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The 44.69 billion yuan project is expected to be a key link in the Greater Bay Area. Photo: Getty Images

Shenzhen-Zhongshan Link: Hongkongers snap up tour bookings for July 1 travel, sightseeing

  • Road link to open on Sunday, as Hong Kong tourism sector eyes opportunities of shorter trips across Pearl River Delta
At least 600 Hongkongers have signed up to visit Zhongshan and go sightseeing around the Pearl River Delta after authorities announced a new road link would open this weekend.

Timothy Chui Ting-pong, director of tour operator Eat Play Travel, said 15 day-trip groups were fully booked for Sunday and Monday, the July 1 public holiday when Hong Kong celebrates the 27th anniversary of its return to Chinese rule.

“The Shenzhen-Zhongshan Link is a new infrastructure project, and many people are eager to experience it to explore the western parts of Guangdong, including Zhongshan, Zhuhai, Kaiping, Sanxiang and Shunde for leisure,” Chui said.

The tours cost HK$88 (US$11) per person and include bus fares, afternoon tea sets and visits to attractions in Zhongshan.

The crossing, which stretches 24km (15.5 miles) and is located 30km south of the Humen Bridge, will connect both sides of the Pearl River Delta in mainland China.

The link features two bridges and two artificial islands, as well as an undersea tunnel linking Zhongshan and Shenzhen.

It will be open to traffic at 3pm on Sunday after an inauguration ceremony.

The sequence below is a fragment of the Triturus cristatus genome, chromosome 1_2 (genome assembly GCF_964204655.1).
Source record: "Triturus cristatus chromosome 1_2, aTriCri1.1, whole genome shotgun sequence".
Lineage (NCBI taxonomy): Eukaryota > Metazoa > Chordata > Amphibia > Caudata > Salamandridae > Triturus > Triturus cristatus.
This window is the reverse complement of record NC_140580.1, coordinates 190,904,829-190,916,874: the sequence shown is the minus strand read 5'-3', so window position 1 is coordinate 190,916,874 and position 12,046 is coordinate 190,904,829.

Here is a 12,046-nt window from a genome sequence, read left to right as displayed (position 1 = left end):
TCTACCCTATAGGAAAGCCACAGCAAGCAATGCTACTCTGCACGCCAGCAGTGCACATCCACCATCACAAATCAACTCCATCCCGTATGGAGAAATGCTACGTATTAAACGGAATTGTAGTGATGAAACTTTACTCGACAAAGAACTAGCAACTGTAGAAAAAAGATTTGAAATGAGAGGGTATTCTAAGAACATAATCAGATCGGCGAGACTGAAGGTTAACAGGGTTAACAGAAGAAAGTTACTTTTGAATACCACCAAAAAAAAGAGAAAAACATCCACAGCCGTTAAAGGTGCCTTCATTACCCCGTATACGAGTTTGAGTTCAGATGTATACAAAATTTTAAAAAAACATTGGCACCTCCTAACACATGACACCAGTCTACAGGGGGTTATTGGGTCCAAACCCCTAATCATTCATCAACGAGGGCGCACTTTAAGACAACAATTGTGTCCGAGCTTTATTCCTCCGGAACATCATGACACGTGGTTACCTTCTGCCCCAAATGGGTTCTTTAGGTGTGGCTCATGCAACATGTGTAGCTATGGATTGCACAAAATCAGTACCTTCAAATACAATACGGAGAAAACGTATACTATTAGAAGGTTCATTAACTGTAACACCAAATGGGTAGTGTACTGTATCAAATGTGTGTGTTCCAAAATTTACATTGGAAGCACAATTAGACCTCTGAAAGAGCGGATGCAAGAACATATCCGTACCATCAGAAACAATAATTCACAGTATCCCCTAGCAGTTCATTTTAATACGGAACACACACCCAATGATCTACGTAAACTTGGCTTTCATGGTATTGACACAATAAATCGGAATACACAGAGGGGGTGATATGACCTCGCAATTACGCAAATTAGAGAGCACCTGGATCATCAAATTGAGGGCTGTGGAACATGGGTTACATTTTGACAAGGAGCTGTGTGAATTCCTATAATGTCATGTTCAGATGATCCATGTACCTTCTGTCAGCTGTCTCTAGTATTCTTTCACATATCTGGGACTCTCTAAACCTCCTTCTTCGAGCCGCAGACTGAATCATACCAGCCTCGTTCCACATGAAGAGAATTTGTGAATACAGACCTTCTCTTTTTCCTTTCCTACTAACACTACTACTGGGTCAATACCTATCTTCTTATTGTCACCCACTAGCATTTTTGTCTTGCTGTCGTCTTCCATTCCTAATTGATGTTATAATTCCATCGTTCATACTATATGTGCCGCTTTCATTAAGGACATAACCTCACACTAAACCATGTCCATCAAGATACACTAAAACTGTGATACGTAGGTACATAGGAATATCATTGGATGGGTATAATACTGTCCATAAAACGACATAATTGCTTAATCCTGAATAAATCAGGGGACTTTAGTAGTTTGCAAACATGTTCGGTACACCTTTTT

Chui, who is also executive director of the Hong Kong Tourism Association, said the demand for short trips between the city and the mainland would surge as journeys across the Pearl River Delta, between eastern and western Guangdong, could be significantly reduced to half an hour from 2½ hours.

“Hong Kong residents may have more opportunities to splurge in mainland cities other than in Shenzhen, but more mainland tourists will also take this opportunity to come to Hong Kong,” he said.

“Trips from Zhongshan to Hong Kong are likely to be faster than those from Yantian district in [the eastern part of] Shenzhen in the future.”

Secretary of the Hong Kong Guangdong Boundary Crossing Bus Association, Freeman Cheung Kim-ping, said the new link was expected to cut 45 minutes in travel time between Zhongshan and Hong Kong as the existing route sometimes took 3½ hours due to traffic on Humen Bridge.

A single-trip bus fare would drop from HK$130 to HK$100 because of the shorter route.

“We will adjust the route and bus stops to ensure that passengers can experience the fast and efficient journey through the Shenzhen-Zhongshan Link,” Cheung said.

“There will be 18 daily bus services between Hong Kong and Zhongshan, and additional trips will be added based on increasing demand.”

The 44.69 billion yuan (US$6.15 billion) project is expected to be a key link in the Greater Bay Area, a plan designed to turn Hong Kong, Macau and nine Guangdong province cities into an economic powerhouse that rivals other global metropolises.

But Baniel Cheung Tin-sau, adjunct assistant professor at the University of Hong Kong’s business school, said the new route was unlikely to help local consumption.

He said transport would continue to improve after the new link became operational, and new shopping centres across the border might be developed as a result, creating larger and more concentrated commercial areas.

“As these areas expand, they can become self-sustaining destinations where people can stay independently for probably one to three days,” he said.

“If there are more people travelling from Hong Kong to the Greater Bay Area, rather than the other way around, we will definitely lose [out] if we spend more than them.”